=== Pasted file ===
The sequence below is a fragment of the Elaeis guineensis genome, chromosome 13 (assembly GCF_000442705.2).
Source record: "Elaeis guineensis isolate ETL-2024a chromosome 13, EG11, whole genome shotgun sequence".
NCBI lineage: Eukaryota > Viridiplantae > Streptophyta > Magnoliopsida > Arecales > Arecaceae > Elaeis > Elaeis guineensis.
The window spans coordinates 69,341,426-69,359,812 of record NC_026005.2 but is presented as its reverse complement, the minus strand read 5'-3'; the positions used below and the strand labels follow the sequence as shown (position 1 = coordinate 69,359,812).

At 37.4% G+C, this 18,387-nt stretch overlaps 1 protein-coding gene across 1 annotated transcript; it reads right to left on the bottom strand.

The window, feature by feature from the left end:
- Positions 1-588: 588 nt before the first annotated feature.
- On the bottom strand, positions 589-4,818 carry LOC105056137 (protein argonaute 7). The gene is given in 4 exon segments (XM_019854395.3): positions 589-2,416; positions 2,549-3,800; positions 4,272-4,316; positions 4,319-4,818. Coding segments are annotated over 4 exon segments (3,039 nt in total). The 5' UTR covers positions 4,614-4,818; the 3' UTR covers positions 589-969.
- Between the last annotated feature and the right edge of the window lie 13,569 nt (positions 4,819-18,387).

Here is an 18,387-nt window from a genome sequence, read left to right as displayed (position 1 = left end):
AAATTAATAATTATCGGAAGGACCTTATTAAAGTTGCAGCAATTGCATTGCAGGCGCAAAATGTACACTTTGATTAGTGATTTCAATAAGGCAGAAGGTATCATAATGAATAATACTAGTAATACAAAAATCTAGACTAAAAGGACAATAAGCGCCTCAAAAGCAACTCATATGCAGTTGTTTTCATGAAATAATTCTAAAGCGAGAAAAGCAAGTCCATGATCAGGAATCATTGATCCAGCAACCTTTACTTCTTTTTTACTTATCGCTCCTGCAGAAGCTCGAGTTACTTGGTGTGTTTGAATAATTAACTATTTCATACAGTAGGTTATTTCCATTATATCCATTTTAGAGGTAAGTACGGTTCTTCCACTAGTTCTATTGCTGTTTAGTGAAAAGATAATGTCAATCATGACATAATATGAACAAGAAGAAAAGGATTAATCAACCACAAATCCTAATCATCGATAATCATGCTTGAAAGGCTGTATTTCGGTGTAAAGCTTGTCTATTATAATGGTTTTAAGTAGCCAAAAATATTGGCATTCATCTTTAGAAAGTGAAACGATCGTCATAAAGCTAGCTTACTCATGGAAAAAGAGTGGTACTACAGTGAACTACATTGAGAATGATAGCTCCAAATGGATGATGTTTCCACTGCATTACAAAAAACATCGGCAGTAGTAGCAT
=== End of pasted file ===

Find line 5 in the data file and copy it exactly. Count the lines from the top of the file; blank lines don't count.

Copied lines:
At 37.4% G+C, this 18,387-nt stretch overlaps 1 protein-coding gene across 1 annotated transcript; it reads right to left on the bottom strand.